Tuesday, February 24, 2009

How to Make Free Soil Blocks--Intermission

Before we wrap up the conclusion to "How to Make Free Soil Blocks Part 4", I need to address a serious problem among users of soil blocks. The problem is stinky, rotting blocking mix. This happens due to a few reasons. 1.) Using unfinished compost in your recipe. 2.) Choosing a potting soil with steer manure. 3.) Making up a slur, and then leaving it in your tub for days without using it. Remember, finished compost smells great and is dark and crumbly and is aged for several months after it has broken down, or collapsed from thermophilic activity. Check your potting soil for steer manure, it will always stink no matter how broken down it is. And, finally, you must use your blocking mix immediately after it "knits" together, like 1-2 hours after wetting it down. If you let it sit, it becomes anaerobic, or without air, and begins to putrefy. All soils need air to breathe and keep the microbes alive and well. To this extent, I have coined the term "Actively Aerated Potting Soil". A.A.P.S., for short, is the process of churning, mixing, and aerating your wet potting soil. Since blocking mix is whetted down into a slur, or muffin batter, it is going to react a lot different than filling up plastic pots of soil and watering them down, only to drain out at the bottom. The mix will just start rotting if air is not incorporated frequently into the mix by stirring vigorously every hour until it is used. Churn and mix and turn and stir, over and over until you smell good clean "soil smell" again. Let your nose be your guide to a good actively aerated slur.

You may be wondering how the block gets aerated after it gets made and is all compressed in a block. How does that get aerated? Well, it gets its air from the water that drains through it, and the drainage material used, perlite or great compost, as these ingredients allow air to penetrate the block. That is why I stress the use of misters. Misters have more water particles blasting the block than a watering can, and that means that more oxygen particles are being delivered to the roots than just dumping water over the block. If that's all you've got, fine, just make sure to aerate the water first by a.) shaking it up in the can, or b.) filling it up violently with your spray attachment. This will create more air molecules in your water. Your blocks are exposed on five sides to air, so they should get plenty of it. If you pack your blocks side by side, touching each other, than it is important to aerate your water, or brew compost tea and apply. But, AAPS goes a lot further than that, stay tuned for future articles at the Soil Block Blog for the first hydroponic system in the world that uses soil blocks as the medium. These techniques will simplify and demystify the science of hydroponics as it is applied to soil block gardening and organic fertilization. This trademark by the guru is known as OSBH, Organic Soil Block Hydroponics. Stay tuned for information found no where else in the world. Thanks for supporting. I greatly appreciate you all, even though you are few, but growing!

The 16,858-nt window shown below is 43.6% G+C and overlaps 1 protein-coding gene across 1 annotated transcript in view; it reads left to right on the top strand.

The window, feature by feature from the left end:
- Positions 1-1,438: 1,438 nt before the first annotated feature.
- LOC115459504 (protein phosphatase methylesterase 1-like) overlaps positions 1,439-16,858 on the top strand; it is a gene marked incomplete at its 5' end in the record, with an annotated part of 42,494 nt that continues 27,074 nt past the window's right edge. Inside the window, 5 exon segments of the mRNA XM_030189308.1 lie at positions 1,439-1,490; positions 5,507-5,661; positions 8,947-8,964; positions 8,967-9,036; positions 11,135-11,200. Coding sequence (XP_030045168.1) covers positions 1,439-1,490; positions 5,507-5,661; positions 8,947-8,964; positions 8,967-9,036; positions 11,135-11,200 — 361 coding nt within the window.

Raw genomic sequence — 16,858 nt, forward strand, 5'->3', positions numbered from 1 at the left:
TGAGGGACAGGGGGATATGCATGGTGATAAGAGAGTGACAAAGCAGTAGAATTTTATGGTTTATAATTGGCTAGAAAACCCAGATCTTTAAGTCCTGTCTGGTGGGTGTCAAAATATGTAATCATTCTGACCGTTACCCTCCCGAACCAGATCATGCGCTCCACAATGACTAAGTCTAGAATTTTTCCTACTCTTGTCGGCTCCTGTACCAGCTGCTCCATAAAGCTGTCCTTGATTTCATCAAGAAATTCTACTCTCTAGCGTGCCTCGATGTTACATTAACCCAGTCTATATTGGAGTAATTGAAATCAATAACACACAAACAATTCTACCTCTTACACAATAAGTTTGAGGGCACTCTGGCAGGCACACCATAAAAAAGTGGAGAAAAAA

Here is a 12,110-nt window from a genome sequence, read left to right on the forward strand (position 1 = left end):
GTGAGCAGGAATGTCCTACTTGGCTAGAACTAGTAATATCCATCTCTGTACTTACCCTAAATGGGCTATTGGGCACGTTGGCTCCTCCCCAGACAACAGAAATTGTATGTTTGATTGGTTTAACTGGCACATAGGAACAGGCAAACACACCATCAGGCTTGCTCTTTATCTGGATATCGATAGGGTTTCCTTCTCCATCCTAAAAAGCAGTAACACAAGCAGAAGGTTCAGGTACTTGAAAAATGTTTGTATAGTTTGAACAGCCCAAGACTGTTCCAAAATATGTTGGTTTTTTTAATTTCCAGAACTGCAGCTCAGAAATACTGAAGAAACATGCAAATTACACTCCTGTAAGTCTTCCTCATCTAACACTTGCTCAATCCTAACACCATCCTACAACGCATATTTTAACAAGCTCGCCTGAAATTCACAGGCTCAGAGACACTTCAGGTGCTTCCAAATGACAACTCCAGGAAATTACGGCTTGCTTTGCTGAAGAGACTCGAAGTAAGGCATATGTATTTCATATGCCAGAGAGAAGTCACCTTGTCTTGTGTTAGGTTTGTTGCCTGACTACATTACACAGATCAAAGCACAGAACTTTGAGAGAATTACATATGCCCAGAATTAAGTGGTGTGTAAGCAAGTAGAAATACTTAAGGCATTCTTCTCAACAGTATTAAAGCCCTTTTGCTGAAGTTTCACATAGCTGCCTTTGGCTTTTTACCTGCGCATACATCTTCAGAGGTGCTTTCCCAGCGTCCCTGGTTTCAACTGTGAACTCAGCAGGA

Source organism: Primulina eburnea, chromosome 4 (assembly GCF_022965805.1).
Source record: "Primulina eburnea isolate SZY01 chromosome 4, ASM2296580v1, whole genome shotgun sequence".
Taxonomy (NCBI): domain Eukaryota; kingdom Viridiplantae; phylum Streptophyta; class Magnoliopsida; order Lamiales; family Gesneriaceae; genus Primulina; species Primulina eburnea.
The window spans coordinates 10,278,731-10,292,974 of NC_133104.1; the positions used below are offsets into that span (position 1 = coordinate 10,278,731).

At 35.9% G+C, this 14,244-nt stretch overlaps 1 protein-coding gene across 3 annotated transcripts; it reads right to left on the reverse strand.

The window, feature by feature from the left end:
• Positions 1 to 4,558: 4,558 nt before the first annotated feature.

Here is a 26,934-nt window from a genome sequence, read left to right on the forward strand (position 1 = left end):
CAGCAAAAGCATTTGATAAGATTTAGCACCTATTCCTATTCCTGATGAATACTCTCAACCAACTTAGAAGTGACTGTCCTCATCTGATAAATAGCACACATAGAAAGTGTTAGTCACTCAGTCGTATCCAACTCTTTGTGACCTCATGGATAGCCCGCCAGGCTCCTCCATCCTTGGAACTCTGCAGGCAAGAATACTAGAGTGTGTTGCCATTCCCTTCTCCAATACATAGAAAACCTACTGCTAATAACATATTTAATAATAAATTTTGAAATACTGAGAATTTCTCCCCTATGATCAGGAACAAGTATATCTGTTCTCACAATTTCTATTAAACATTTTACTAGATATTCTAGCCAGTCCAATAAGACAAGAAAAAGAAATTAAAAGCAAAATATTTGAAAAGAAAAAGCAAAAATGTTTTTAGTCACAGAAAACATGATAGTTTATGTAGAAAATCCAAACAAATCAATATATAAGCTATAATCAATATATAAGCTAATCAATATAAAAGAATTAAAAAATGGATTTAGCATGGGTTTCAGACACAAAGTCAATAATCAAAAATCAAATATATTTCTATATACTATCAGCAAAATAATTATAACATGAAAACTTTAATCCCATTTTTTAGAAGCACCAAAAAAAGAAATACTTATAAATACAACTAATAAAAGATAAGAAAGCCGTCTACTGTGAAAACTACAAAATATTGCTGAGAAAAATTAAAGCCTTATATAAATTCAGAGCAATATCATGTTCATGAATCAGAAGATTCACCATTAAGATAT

1. This is a great series of posts, Jason. I appreciate the info in this series of posts.

    A question: what is the problem with using steer manure? I see none unless it comes from, perhaps, a feed lot steer. Otherwise, it is the same as cow manure.

    Keep up the great work and, if you can, set your comments to allow name/website as well as google/blogger and openid. It makes commenting much easier.

  2. Steer manure refers to the mass produced feed lot cow manure sold without proper decomposition, unbalanced nutrient levels, toxic sludge, mistreatment of animals, but most importantly, improper consistency which I have found to make poor blocks and stink.
    If you have, or your neighbor has good ol' cow manure, broken down and aged for two years, that is fine. It is the commercial products that are sold without concern for anything but profits that I address here. You are using your hands to make the slur, so I want the readers to have a safe, non toxic compost to use.
    Thank you for your feedback!

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